We examine the possibility that a nearby supernova explosion could have caused one or more of the mass extinctions identified by paleontologists. We discuss the possible rate of such events in the light of the recent suggested identification of Geminga as a supernova remnant less than 100 parsec (pc) away and the discovery of a millisecond pulsar about 150 pc away and observations of SN 1987A. The fluxes of gamma-radiation and charged cosmic rays on the Earth are estimated, and their effects on the Earth's ozone layer are discussed. A supernova explosion of the order of 10 pc away could be expected as often as every few hundred million years and could destroy the ozone layer for hundreds of years, letting in potentially lethal solar ultraviolet radiation. In addition to effects on land ecology, this could entail mass destruction of plankton and reef communities, with disastrous consequences for marine life as well. A supernova extinction should be distinguishable from a meteorite impact such as the one that presumably killed the dinosaurs at the "KT boundary." The recent argument that the KT event was exceedingly large and thus quite rare supports the need for other catastrophic events. PMID:11607506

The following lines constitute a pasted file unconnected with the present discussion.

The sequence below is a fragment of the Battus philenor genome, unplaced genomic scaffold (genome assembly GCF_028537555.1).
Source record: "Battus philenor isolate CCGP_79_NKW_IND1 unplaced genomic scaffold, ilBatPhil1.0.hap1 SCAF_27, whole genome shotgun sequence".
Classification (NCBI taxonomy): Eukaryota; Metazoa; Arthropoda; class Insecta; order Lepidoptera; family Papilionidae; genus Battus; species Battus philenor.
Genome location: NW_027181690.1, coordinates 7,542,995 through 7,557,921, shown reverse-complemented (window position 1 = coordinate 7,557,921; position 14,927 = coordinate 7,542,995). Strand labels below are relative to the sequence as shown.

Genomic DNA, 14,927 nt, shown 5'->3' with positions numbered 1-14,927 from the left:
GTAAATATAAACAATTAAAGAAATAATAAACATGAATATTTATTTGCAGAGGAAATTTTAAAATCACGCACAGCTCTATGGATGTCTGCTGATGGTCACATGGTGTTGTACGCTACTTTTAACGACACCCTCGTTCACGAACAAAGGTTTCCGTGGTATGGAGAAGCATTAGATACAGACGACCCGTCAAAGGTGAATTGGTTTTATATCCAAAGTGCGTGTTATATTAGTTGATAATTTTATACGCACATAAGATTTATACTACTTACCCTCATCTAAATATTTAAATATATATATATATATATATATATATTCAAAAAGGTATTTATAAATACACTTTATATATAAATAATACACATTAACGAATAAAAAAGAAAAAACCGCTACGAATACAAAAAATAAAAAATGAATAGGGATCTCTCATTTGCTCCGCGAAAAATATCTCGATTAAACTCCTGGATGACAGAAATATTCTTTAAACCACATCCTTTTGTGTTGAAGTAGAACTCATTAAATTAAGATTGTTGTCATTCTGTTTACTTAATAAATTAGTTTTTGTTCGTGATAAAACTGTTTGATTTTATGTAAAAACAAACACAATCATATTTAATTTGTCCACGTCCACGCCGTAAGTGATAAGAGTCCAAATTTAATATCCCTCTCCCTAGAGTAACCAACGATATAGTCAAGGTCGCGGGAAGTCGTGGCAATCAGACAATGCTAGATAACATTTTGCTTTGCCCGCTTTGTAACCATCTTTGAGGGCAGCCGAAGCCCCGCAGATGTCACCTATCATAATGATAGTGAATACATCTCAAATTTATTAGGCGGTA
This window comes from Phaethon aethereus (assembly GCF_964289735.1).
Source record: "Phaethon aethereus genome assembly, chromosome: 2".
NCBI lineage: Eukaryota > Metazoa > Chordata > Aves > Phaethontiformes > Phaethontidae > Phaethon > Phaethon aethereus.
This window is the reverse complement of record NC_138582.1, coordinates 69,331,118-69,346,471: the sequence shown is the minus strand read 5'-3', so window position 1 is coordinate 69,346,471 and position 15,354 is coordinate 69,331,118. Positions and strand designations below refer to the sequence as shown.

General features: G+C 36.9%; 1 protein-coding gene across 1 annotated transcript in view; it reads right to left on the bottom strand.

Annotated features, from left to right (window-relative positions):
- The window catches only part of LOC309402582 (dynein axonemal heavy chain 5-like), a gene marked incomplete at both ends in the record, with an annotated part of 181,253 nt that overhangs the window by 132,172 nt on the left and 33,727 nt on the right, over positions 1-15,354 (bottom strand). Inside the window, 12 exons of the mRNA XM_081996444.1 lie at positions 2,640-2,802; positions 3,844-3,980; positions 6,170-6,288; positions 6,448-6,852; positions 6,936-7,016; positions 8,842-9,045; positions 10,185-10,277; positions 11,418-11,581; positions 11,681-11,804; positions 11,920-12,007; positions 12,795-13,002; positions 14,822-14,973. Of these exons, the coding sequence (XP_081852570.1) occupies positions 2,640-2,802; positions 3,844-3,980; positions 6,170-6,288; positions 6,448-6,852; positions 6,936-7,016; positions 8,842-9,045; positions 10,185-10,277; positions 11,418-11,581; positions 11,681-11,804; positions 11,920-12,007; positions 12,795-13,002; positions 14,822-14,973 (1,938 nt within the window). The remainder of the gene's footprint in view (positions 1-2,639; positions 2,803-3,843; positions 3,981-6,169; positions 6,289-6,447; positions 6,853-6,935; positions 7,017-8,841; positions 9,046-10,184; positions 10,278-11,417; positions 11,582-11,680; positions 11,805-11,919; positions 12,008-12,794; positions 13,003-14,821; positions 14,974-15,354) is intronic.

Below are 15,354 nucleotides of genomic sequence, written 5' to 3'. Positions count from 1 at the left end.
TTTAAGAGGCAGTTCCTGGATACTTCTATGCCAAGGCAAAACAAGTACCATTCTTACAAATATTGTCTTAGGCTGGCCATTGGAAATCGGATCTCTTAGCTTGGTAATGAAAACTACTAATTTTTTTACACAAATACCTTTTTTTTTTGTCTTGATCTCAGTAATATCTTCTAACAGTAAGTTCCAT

2. Could a nearby supernova explosion have caused a mass extinction?

    PubMed

    Ellis, J; Schramm, D N

    1995-01-03